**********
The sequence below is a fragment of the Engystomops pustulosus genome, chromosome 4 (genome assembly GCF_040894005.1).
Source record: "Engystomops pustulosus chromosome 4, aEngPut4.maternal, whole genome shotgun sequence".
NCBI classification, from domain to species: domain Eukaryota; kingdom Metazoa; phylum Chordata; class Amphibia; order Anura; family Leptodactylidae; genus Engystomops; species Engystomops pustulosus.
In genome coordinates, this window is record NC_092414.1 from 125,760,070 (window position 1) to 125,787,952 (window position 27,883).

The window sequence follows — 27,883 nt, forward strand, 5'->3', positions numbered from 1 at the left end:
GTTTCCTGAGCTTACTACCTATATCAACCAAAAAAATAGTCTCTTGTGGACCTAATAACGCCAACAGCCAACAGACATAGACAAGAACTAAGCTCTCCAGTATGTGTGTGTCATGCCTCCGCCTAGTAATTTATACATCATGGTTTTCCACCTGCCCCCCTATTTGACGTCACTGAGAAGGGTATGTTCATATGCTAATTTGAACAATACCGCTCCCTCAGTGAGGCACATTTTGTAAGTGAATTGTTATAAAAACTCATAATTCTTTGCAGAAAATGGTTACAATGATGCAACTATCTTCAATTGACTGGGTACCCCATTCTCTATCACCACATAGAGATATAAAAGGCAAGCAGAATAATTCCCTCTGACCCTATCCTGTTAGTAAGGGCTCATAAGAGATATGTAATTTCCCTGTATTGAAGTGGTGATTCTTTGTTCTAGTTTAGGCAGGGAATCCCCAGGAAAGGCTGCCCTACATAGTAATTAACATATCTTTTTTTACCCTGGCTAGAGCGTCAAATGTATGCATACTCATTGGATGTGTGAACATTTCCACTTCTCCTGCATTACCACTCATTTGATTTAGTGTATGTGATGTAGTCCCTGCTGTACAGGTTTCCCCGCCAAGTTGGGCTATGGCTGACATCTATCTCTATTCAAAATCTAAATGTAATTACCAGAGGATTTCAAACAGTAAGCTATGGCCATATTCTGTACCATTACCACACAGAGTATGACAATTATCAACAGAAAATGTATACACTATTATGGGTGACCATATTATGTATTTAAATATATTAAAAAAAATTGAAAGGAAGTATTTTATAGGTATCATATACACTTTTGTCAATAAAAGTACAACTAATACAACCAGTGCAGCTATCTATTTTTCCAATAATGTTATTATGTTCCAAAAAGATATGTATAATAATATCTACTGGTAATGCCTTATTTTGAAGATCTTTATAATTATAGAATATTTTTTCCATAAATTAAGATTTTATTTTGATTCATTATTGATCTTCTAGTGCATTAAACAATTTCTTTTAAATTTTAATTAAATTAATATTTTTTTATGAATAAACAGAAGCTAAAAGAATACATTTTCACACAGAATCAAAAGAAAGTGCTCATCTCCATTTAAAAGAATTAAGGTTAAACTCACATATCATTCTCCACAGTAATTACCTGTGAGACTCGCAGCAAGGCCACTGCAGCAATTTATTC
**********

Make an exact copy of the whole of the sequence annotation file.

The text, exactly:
The sequence below is a fragment of the Engystomops pustulosus genome, chromosome 4 (genome assembly GCF_040894005.1).
Source record: "Engystomops pustulosus chromosome 4, aEngPut4.maternal, whole genome shotgun sequence".
NCBI classification, from domain to species: domain Eukaryota; kingdom Metazoa; phylum Chordata; class Amphibia; order Anura; family Leptodactylidae; genus Engystomops; species Engystomops pustulosus.
In genome coordinates, this window is record NC_092414.1 from 125,760,070 (window position 1) to 125,787,952 (window position 27,883).

The window sequence follows — 27,883 nt, forward strand, 5'->3', positions numbered from 1 at the left end:
GTTTCCTGAGCTTACTACCTATATCAACCAAAAAAATAGTCTCTTGTGGACCTAATAACGCCAACAGCCAACAGACATAGACAAGAACTAAGCTCTCCAGTATGTGTGTGTCATGCCTCCGCCTAGTAATTTATACATCATGGTTTTCCACCTGCCCCCCTATTTGACGTCACTGAGAAGGGTATGTTCATATGCTAATTTGAACAATACCGCTCCCTCAGTGAGGCACATTTTGTAAGTGAATTGTTATAAAAACTCATAATTCTTTGCAGAAAATGGTTACAATGATGCAACTATCTTCAATTGACTGGGTACCCCATTCTCTATCACCACATAGAGATATAAAAGGCAAGCAGAATAATTCCCTCTGACCCTATCCTGTTAGTAAGGGCTCATAAGAGATATGTAATTTCCCTGTATTGAAGTGGTGATTCTTTGTTCTAGTTTAGGCAGGGAATCCCCAGGAAAGGCTGCCCTACATAGTAATTAACATATCTTTTTTTACCCTGGCTAGAGCGTCAAATGTATGCATACTCATTGGATGTGTGAACATTTCCACTTCTCCTGCATTACCACTCATTTGATTTAGTGTATGTGATGTAGTCCCTGCTGTACAGGTTTCCCCGCCAAGTTGGGCTATGGCTGACATCTATCTCTATTCAAAATCTAAATGTAATTACCAGAGGATTTCAAACAGTAAGCTATGGCCATATTCTGTACCATTACCACACAGAGTATGACAATTATCAACAGAAAATGTATACACTATTATGGGTGACCATATTATGTATTTAAATATATTAAAAAAAATTGAAAGGAAGTATTTTATAGGTATCATATACACTTTTGTCAATAAAAGTACAACTAATACAACCAGTGCAGCTATCTATTTTTCCAATAATGTTATTATGTTCCAAAAAGATATGTATAATAATATCTACTGGTAATGCCTTATTTTGAAGATCTTTATAATTATAGAATATTTTTTCCATAAATTAAGATTTTATTTTGATTCATTATTGATCTTCTAGTGCATTAAACAATTTCTTTTAAATTTTAATTAAATTAATATTTTTTTATGAATAAACAGAAGCTAAAAGAATACATTTTCACACAGAATCAAAAGAAAGTGCTCATCTCCATTTAAAAGAATTAAGGTTAAACTCACATATCATTCTCCACAGTAATTACCTGTGAGACTCGCAGCAAGGCCACTGCAGCAATTTATTC